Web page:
The "Wise Men" assembled again on November 2, 1965, the day after Secretary of Defense Robert S. McNamara delivered a personal memorandum to Johnson urging an end to the bombing of North Vietnam. He also urged the curtailment of U.S. military operations in the Republic of Vietnam. He pressed for an examination of ground actions aimed at cutting U.S. losses and placing a greater burden on the South Vietnamese. To McNamara's disappointment, Johnson did not share this memorandum with the "Wise Men." Indeed, with the notable exception of Ball, they all urged Johnson to press ahead with his current program. The group rejected both de-escalation of the war and a Joint Chiefs of Staff proposal for a widened ground war and intensified bombing campaign.
In the wake of the January 1968 Tet Offensive, President Johnson, prompted by Acheson, again summoned the "Wise Men" to the State Department. Briefed on March 25, 1968 the group was shocked to learn the extent of damage that the Communist attacks had done to security and pacification programs in the Vietnamese countryside. Following questions about the killed-to-wounded ratio and the remaining force capacity of the National Front for the Liberation of South Vietnam, the gathering was predisposed to admit that the war had taken an unfortunate turn.
The next day at the White House the "Wise Men" met for the last time. The president, Vice-President Hubert H. Humphrey, General Earle G. Wheeler, Taylor, and Lodge were the only administration figures present. Acheson stated that he no longer believed that the United States could reach its goal by military methods. Instead, he favored measures to facilitate a U.S. withdrawal. Acheson's viewpoint, Bundy told a disappointed Johnson, was held by Dean, Vance, Dillon, and Ball. Only Bradley, Taylor, and Murphy thought the administration should take the counsel of the military leadership. Because a majority warned against further escalation, recourse to nuclear weapons, or expansion of the war, disengagement became the unquestioned alternative. This option Johnson acknowledged only grudgingly.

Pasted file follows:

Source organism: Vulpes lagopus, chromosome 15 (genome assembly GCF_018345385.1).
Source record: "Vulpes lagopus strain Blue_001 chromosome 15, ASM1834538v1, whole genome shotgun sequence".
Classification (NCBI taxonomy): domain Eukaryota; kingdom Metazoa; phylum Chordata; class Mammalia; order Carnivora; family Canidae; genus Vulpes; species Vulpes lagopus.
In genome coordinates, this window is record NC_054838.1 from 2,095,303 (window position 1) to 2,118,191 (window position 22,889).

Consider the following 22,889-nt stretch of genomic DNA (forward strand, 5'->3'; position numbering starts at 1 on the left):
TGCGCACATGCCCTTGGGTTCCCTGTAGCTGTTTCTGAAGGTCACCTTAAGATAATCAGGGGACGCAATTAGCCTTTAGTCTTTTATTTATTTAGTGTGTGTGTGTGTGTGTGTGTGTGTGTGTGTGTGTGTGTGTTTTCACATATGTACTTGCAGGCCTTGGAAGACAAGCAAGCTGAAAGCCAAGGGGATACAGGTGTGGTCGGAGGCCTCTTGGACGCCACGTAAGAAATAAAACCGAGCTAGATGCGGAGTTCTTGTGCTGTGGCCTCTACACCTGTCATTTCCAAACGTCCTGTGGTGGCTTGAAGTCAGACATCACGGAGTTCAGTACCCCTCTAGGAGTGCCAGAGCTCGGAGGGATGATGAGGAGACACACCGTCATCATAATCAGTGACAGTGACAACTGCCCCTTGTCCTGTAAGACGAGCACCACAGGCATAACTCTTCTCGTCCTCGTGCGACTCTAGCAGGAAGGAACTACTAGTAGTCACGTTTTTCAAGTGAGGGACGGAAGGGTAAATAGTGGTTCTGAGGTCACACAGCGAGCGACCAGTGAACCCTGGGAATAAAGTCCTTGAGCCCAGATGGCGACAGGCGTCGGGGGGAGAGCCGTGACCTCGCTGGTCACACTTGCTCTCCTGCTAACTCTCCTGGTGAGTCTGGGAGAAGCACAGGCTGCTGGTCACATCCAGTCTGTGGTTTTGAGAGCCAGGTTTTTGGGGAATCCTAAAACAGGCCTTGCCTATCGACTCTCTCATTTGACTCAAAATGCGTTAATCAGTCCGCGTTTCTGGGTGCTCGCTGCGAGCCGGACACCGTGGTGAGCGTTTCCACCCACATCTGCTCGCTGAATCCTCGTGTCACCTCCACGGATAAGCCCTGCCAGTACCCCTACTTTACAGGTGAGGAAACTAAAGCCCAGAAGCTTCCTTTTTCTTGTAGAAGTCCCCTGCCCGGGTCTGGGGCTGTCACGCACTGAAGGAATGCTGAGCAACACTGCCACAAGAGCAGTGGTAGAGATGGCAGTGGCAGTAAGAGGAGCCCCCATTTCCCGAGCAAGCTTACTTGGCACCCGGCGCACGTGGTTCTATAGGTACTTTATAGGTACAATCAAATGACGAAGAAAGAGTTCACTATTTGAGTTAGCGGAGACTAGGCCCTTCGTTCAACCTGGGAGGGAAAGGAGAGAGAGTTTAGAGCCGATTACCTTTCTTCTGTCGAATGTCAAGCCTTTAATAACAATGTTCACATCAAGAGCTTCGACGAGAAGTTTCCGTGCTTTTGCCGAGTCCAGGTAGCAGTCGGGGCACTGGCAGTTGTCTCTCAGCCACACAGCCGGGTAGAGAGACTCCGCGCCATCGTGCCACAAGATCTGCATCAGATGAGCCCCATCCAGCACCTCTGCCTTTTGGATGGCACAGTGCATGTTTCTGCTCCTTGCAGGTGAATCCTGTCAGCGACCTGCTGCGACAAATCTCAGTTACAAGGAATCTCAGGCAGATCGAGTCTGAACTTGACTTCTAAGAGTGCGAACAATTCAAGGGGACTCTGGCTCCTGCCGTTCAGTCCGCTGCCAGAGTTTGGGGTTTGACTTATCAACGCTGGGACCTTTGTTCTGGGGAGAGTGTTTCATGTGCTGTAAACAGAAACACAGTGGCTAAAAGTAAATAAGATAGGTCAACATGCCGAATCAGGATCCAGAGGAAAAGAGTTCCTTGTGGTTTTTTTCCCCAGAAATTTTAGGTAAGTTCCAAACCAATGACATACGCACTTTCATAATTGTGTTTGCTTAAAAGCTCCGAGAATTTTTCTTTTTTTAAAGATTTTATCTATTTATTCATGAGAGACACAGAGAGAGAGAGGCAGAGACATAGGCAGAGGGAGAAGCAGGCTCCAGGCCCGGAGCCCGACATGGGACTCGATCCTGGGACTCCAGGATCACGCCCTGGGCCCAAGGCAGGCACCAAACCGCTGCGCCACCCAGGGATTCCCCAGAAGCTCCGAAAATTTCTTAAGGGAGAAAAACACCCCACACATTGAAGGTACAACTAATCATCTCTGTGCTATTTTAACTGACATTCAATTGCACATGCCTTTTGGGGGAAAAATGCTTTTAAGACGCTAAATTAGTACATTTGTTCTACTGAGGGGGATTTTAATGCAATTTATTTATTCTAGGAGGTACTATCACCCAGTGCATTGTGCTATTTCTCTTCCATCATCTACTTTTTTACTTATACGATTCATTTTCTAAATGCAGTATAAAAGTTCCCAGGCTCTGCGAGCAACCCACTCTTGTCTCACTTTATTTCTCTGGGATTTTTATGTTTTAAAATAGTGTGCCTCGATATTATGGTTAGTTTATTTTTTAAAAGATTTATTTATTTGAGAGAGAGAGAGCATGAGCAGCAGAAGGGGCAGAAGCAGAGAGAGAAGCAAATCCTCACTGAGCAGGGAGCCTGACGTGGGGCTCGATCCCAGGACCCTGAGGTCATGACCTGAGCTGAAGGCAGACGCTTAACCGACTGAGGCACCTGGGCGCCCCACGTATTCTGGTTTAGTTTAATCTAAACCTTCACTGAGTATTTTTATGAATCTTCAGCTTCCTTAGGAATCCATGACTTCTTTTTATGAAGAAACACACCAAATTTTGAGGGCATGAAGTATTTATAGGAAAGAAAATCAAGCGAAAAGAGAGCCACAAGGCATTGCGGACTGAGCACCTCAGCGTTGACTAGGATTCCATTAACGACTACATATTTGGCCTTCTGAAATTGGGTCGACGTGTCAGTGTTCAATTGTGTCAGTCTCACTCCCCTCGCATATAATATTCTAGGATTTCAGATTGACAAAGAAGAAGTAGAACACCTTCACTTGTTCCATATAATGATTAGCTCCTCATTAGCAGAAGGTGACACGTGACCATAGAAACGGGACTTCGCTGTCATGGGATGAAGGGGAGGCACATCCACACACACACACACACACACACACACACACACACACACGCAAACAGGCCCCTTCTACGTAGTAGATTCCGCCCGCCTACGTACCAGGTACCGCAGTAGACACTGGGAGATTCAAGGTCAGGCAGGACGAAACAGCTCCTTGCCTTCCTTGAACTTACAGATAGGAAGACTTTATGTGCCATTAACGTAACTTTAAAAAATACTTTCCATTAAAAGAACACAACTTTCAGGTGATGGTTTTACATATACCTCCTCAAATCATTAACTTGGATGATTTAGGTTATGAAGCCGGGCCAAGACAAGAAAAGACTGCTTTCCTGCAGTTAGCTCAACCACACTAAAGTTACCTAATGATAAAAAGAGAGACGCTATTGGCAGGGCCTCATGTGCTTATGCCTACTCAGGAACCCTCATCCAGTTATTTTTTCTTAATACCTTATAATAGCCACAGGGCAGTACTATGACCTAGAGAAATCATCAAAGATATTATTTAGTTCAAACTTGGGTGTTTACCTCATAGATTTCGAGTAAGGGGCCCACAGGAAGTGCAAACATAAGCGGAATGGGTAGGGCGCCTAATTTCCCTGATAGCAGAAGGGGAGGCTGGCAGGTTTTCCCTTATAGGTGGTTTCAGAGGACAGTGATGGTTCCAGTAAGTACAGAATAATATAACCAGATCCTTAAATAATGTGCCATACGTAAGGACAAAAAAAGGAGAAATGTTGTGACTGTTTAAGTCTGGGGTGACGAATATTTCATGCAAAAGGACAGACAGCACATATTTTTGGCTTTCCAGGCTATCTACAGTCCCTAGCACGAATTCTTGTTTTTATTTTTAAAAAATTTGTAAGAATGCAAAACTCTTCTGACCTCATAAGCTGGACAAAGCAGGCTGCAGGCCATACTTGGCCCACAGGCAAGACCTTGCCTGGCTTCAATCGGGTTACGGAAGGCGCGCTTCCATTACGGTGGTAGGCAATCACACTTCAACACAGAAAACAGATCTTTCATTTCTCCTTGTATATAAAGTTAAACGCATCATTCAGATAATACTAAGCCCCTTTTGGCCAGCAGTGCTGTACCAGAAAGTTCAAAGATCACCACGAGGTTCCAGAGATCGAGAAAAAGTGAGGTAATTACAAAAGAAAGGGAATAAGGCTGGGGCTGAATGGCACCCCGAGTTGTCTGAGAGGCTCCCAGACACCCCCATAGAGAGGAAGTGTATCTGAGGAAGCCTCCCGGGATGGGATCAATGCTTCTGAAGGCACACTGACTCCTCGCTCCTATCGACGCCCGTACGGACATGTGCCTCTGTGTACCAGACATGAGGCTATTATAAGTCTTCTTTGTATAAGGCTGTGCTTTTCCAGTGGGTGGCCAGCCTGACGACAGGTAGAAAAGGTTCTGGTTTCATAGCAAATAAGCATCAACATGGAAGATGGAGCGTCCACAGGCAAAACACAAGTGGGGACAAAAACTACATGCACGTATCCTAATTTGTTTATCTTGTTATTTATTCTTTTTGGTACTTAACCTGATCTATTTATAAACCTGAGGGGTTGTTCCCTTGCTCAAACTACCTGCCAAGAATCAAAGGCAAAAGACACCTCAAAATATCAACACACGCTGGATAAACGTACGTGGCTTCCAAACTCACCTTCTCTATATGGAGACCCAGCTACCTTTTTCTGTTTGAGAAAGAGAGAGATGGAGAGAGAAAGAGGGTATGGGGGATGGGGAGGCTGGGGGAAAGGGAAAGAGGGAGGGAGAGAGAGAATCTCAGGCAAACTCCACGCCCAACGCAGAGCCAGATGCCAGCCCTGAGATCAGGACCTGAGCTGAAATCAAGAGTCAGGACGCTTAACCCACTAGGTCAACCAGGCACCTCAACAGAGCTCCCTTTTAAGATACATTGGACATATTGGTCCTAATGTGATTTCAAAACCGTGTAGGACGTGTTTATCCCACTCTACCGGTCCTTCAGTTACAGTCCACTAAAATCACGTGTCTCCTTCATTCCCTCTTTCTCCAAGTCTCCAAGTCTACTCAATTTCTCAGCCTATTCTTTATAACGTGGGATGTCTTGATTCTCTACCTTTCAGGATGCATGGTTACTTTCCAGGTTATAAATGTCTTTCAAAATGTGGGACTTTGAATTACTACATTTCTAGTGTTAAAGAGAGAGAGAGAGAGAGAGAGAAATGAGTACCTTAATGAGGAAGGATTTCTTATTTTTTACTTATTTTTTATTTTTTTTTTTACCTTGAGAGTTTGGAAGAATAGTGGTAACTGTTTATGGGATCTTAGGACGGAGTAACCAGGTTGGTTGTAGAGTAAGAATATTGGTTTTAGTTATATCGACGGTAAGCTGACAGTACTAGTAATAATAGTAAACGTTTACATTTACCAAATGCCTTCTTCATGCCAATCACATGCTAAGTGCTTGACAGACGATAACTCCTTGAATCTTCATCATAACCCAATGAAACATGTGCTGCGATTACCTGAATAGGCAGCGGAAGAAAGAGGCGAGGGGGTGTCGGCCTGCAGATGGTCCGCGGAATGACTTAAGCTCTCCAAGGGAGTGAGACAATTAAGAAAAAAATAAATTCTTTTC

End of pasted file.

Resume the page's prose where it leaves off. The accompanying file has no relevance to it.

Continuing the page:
By the time of the Tet Offensive, Johnson's approval rating had fallen precipitously. And public furor against the war had skyrocketed. Faced with intense political pressure, Johnson decided not to seek re-election in the 1968 presidential elections. On March 31, 1968, Johnson told a stunned nation in a nationally-televised address that he would not accept his party's nomination. And taking heed of the advice of a majority of the "Wise Men," Johnson announced an immediate halt to the bombing campaign against North Vietnam.
Rodney J. Ross